The primary goal of the Text Creation Partnership is to create standardized, accurate XML/SGML encoded electronic text editions of early printed books. We transcribe and encode the page images of books from ProQuest’s Early English Books Online, Gale Cengage’s Eighteenth Century Collections Online, and Readex’s Evans Early American Imprints.
This work, and the resulting text files, are jointly funded and owned by more than 150 libraries worldwide. Ultimately, all of the TCP’s work will be placed into the public domain for anyone to use.
The texts can be searched through web interfaces provided by the libraries at the University of Michigan and University of Oxford. In addition, partner libraries and their users are welcome to locally store, host, manipulate, analyze and otherwise work with the encoded text files, just as if they had been created locally.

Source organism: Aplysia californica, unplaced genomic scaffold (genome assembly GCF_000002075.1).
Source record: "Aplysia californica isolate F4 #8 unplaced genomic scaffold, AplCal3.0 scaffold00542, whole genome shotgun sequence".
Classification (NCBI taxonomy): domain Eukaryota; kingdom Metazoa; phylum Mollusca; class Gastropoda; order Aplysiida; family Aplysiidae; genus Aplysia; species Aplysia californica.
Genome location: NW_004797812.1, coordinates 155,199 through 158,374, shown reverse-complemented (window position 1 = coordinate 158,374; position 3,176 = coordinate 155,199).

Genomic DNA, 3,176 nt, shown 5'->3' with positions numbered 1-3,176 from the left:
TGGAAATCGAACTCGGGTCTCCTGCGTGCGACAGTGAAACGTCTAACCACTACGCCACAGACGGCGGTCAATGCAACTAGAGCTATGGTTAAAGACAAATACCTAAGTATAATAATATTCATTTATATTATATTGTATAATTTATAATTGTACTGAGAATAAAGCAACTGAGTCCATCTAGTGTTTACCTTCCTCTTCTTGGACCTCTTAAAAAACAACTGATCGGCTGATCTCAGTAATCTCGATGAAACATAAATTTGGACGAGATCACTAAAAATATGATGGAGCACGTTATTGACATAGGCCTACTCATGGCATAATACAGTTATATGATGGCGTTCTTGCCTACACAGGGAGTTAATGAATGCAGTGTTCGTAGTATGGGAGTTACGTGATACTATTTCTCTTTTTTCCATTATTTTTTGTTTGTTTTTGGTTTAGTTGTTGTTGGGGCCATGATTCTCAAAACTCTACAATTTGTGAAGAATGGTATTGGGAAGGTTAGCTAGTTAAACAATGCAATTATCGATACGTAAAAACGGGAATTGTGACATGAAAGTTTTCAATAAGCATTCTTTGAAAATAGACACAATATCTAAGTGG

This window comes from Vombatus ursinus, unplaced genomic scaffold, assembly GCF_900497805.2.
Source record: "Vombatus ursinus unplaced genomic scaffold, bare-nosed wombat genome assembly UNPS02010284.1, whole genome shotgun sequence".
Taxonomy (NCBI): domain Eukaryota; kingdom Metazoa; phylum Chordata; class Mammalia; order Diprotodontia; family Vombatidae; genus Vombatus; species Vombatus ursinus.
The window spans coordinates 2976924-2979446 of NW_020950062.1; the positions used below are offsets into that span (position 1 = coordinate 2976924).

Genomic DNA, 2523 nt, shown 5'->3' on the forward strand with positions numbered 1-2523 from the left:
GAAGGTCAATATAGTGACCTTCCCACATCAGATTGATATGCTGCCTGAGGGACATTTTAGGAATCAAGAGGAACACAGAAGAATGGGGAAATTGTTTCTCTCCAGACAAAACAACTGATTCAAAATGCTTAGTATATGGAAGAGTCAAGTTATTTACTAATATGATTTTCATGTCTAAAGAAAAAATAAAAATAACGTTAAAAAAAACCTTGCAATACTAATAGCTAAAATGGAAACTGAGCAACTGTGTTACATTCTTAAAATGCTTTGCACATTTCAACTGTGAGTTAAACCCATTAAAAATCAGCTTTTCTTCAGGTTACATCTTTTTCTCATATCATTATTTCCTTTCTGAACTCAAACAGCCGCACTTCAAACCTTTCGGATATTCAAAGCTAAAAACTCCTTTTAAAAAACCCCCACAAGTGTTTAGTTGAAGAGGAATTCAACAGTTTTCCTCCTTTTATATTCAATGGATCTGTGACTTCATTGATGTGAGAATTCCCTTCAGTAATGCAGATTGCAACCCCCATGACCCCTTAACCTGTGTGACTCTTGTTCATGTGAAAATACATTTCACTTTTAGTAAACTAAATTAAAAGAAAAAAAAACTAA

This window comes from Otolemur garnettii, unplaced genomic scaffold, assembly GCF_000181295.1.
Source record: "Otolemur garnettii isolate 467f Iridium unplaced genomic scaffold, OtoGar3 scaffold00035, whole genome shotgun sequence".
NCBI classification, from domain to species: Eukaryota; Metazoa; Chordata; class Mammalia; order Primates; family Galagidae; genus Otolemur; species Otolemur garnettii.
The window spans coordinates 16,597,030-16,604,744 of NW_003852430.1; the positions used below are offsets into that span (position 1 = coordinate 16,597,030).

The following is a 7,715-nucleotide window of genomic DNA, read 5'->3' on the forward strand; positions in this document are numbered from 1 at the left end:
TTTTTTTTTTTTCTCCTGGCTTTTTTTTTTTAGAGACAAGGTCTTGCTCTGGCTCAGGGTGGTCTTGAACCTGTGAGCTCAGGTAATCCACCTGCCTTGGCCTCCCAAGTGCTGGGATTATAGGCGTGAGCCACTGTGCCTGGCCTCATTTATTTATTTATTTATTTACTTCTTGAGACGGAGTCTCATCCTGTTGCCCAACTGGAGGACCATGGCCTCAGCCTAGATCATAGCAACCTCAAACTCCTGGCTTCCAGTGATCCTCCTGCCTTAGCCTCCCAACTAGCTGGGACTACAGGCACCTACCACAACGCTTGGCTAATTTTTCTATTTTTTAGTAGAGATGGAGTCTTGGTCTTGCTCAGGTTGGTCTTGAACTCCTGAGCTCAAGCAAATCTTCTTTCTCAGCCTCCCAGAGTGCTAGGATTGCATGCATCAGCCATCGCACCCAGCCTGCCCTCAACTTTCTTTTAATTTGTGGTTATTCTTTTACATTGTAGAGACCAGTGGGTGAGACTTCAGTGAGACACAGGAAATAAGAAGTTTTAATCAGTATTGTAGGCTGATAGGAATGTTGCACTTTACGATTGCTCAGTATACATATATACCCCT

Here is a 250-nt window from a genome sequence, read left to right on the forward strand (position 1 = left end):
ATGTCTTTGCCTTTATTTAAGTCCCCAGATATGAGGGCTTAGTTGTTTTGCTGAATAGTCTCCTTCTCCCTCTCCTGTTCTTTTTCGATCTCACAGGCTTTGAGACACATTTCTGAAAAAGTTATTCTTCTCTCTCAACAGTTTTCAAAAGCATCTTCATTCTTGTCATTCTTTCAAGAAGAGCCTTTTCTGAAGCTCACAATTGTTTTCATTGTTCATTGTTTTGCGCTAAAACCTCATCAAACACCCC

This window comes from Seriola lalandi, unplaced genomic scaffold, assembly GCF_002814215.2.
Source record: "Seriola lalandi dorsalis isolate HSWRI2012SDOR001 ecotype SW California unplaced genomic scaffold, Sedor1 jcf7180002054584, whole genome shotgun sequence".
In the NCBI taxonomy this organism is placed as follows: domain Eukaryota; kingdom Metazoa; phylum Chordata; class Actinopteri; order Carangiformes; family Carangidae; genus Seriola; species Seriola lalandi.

The TCP began in 1999 as an experimental partnership among the University libraries of Michigan and Oxford, ProQuest, and the Council on Library and Information Resources (CLIR). The goal of the project was to produce standardized, digitally-encoded electronic text editions of 25,000 titles from ProQuest’s Early English Books Online.
A working group developed a DTD derived from TEI P3, the text encoding standard at that time; keying vendors were asked to submit bids; and work began. EEBO-TCP met its goal of producing 25,000 books in 2009, and has since undertaken work on a second phase to convert the first edition of each remaining unique work in EEBO—another 40,000 or so books, for a total of around 70,000.
In 2005, the TCP executive board and staff sought to expand the TCP model to other databases of historical books, namely, Gale Cengage’s Eighteenth-Century Collections Online (ECCO) and Newsbank Readex’s Evans Early American Imprints (Evans-TCP).
As of 2012, the Evans- and ECCP-TCP projects have produced combined a total of around 8,000 texts. Work on EEBO-TCP is ongoing and has now completed more than 40,000 texts.